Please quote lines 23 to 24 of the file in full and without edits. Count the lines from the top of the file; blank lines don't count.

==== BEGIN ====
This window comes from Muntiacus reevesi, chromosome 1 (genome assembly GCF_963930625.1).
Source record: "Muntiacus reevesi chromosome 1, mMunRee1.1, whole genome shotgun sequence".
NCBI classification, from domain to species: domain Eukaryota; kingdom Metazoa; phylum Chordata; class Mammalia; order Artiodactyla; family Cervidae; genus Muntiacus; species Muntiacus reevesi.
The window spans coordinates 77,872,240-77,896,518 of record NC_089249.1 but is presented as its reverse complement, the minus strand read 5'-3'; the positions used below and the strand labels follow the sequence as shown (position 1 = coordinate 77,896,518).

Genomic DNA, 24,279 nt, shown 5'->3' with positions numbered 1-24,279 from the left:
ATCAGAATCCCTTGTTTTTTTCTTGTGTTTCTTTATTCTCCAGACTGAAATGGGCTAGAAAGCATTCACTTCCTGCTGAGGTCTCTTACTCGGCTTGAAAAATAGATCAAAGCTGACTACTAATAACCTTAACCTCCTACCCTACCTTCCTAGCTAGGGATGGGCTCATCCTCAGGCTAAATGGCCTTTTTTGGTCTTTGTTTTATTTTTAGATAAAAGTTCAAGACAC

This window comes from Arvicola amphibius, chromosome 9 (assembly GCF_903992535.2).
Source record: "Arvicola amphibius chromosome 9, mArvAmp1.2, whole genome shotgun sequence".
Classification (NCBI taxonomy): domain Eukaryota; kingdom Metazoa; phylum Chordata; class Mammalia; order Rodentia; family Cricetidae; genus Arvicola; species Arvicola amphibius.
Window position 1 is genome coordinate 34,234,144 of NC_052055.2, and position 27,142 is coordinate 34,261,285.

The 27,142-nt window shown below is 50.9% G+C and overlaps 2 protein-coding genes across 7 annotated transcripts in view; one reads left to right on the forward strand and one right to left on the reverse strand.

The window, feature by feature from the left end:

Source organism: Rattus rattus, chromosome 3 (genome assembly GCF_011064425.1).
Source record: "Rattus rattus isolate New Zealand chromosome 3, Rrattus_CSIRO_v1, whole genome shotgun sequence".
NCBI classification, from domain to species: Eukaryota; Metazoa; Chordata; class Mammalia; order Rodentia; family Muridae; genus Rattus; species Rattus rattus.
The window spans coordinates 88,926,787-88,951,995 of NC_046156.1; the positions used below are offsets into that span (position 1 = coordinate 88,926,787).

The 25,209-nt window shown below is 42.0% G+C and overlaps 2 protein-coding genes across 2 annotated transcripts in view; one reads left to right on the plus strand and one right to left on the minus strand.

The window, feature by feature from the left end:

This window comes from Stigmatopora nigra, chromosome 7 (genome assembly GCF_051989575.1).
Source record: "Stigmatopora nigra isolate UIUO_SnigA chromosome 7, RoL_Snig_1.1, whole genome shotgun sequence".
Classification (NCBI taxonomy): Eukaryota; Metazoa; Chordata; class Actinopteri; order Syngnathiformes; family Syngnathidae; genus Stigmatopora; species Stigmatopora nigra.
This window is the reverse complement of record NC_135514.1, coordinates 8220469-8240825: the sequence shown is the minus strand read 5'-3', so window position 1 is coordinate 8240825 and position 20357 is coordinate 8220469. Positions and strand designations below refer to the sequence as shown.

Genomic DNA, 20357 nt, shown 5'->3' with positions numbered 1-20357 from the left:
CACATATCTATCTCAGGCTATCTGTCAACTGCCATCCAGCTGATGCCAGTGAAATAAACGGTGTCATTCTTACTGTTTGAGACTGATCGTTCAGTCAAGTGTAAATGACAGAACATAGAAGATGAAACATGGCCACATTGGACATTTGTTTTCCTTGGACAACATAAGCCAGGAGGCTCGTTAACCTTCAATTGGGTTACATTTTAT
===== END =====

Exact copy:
Genomic DNA, 20357 nt, shown 5'->3' with positions numbered 1-20357 from the left:
CACATATCTATCTCAGGCTATCTGTCAACTGCCATCCAGCTGATGCCAGTGAAATAAACGGTGTCATTCTTACTGTTTGAGACTGATCGTTCAGTCAAGTGTAAATGACAGAACATAGAAGATGAAACATGGCCACATTGGACATTTGTTTTCCTTGGACAACATAAGCCAGGAGGCTCGTTAACCTTCAATTGGGTTACATTTTAT